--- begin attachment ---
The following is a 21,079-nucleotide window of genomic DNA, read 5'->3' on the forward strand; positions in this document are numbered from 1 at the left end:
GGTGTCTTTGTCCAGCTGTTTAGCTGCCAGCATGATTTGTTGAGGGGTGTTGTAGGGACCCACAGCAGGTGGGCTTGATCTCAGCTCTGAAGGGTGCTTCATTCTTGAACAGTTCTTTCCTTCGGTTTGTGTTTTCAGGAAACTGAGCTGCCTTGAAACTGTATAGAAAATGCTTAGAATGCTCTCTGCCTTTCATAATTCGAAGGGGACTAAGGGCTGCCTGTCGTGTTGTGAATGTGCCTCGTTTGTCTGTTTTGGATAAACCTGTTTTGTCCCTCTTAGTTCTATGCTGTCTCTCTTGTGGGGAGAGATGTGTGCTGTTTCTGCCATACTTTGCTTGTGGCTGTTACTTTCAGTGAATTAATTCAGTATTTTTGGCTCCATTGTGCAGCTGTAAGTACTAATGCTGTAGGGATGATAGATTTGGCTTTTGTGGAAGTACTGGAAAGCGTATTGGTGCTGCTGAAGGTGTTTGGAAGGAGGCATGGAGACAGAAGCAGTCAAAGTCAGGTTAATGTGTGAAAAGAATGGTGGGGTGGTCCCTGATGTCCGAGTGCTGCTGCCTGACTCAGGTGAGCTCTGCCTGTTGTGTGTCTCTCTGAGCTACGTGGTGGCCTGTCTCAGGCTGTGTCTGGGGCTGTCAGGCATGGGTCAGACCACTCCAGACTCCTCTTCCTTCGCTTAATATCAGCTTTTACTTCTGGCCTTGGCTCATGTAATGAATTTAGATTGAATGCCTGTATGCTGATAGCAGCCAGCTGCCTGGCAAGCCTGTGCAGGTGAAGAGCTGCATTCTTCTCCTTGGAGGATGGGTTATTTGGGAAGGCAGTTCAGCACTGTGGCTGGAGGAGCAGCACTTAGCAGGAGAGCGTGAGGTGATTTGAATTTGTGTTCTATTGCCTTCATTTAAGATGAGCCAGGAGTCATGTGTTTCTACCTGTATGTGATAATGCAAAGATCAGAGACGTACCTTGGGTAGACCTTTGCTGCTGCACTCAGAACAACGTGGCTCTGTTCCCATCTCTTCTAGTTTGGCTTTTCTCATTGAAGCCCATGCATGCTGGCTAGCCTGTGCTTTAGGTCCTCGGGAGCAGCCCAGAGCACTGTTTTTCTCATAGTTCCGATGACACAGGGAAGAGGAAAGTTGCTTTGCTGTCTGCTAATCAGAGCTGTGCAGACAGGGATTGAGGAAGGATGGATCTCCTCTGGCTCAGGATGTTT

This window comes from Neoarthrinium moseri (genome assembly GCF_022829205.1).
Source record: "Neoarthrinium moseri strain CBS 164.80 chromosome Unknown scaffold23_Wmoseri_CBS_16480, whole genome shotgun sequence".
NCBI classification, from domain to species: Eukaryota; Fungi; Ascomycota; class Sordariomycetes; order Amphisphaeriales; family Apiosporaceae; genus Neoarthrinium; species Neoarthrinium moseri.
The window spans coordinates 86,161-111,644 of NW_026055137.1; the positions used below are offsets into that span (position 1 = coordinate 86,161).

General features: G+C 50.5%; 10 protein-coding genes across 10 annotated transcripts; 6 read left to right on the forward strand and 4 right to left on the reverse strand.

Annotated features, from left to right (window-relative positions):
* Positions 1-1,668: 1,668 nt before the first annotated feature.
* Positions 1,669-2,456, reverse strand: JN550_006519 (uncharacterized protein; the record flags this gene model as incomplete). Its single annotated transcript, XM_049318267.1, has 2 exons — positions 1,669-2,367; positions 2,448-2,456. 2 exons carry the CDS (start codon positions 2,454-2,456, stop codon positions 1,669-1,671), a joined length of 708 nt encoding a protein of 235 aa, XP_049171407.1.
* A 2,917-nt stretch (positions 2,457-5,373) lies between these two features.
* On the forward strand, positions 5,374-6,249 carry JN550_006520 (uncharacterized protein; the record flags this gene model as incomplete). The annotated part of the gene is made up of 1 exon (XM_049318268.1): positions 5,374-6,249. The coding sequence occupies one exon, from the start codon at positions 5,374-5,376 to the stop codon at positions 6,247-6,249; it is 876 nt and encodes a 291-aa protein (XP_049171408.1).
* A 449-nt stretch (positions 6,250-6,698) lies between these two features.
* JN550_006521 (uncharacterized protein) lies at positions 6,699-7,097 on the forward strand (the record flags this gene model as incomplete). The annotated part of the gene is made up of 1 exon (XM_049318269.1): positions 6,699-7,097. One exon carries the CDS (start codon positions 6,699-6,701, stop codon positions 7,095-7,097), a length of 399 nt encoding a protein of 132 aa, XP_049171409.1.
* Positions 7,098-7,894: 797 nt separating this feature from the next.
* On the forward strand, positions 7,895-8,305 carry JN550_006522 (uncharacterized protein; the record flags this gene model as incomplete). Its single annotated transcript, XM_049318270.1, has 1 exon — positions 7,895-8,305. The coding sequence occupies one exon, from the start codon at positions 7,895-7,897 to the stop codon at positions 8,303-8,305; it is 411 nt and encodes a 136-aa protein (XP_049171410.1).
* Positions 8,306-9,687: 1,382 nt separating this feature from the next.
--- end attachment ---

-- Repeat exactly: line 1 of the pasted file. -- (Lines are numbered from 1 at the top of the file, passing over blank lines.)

The following is a 21,079-nucleotide window of genomic DNA, read 5'->3' on the forward strand; positions in this document are numbered from 1 at the left end: